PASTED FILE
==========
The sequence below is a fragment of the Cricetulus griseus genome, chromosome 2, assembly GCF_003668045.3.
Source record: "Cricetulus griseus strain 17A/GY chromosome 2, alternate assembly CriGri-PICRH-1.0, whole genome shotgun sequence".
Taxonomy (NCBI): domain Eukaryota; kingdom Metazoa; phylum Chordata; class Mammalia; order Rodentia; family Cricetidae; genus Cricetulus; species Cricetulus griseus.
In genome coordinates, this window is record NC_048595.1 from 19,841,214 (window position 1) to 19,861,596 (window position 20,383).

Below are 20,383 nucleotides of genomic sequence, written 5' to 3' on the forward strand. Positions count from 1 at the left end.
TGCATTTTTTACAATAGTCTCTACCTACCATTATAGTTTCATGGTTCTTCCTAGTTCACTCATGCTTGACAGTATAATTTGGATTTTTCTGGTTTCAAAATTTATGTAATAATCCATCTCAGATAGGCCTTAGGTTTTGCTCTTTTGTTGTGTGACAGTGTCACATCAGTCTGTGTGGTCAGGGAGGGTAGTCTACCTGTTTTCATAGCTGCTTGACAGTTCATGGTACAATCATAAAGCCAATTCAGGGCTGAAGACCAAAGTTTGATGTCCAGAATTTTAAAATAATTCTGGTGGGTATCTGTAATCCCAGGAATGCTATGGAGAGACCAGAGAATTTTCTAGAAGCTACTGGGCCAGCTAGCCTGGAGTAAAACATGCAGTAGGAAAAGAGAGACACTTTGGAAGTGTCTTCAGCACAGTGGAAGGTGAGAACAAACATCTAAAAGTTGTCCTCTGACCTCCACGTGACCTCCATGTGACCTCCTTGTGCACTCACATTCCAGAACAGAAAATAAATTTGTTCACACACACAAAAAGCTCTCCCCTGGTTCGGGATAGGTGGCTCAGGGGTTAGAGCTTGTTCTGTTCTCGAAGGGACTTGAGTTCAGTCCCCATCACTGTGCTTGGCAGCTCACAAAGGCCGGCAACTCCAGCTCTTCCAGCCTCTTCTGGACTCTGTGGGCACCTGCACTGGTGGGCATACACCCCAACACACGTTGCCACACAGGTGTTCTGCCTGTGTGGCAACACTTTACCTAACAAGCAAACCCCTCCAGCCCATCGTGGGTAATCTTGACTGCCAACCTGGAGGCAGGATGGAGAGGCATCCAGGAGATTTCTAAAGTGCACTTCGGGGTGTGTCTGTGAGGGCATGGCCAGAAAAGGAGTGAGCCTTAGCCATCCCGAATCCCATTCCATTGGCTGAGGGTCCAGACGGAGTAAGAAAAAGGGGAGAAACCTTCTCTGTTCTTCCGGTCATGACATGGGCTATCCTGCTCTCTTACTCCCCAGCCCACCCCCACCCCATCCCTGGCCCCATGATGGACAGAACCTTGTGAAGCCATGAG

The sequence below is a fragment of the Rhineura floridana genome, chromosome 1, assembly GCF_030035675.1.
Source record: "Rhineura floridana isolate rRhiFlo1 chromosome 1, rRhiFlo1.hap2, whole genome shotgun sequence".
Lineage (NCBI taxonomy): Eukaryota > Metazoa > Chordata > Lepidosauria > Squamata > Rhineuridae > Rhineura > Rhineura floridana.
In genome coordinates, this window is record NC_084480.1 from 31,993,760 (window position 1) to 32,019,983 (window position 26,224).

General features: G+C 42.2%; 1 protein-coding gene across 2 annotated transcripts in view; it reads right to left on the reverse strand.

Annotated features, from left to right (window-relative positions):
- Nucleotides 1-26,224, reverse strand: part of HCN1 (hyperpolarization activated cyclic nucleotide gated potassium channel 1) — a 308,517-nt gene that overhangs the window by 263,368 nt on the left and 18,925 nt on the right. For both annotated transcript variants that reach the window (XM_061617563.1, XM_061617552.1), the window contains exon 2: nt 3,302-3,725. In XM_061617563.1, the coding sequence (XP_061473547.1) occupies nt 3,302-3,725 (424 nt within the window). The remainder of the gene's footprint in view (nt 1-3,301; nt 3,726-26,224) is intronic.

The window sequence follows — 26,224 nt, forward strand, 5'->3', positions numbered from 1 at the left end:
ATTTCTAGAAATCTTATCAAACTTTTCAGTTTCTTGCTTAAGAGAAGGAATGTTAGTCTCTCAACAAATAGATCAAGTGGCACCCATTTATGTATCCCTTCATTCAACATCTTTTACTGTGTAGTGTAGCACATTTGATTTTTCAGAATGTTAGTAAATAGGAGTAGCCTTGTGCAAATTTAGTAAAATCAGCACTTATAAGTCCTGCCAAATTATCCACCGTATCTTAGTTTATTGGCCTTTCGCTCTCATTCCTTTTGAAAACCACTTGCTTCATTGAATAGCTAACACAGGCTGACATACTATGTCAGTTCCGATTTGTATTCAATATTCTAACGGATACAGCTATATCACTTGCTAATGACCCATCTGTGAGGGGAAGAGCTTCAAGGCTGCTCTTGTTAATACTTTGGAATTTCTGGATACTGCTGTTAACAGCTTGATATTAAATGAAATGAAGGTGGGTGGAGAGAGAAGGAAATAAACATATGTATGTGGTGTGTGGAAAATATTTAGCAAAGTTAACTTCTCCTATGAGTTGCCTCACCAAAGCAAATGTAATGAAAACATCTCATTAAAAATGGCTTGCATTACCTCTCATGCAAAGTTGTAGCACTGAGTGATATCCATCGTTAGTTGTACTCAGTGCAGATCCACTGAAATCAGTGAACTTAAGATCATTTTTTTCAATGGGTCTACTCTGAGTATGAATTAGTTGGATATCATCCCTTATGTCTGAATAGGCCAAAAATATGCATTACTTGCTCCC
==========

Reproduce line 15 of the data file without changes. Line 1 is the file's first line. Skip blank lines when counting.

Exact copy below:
ATTTCTAGAAATCTTATCAAACTTTTCAGTTTCTTGCTTAAGAGAAGGAATGTTAGTCTCTCAACAAATAGATCAAGTGGCACCCATTTATGTATCCCTTCATTCAACATCTTTTACTGTGTAGTGTAGCACATTTGATTTTTCAGAATGTTAGTAAATAGGAGTAGCCTTGTGCAAATTTAGTAAAATCAGCACTTATAAGTCCTGCCAAATTATCCACCGTATCTTAGTTTATTGGCCTTTCGCTCTCATTCCTTTTGAAAACCACTTGCTTCATTGAATAGCTAACACAGGCTGACATACTATGTCAGTTCCGATTTGTATTCAATATTCTAACGGATACAGCTATATCACTTGCTAATGACCCATCTGTGAGGGGAAGAGCTTCAAGGCTGCTCTTGTTAATACTTTGGAATTTCTGGATACTGCTGTTAACAGCTTGATATTAAATGAAATGAAGGTGGGTGGAGAGAGAAGGAAATAAACATATGTATGTGGTGTGTGGAAAATATTTAGCAAAGTTAACTTCTCCTATGAGTTGCCTCACCAAAGCAAATGTAATGAAAACATCTCATTAAAAATGGCTTGCATTACCTCTCATGCAAAGTTGTAGCACTGAGTGATATCCATCGTTAGTTGTACTCAGTGCAGATCCACTGAAATCAGTGAACTTAAGATCATTTTTTTCAATGGGTCTACTCTGAGTATGAATTAGTTGGATATCATCCCTTATGTCTGAATAGGCCAAAAATATGCATTACTTGCTCCC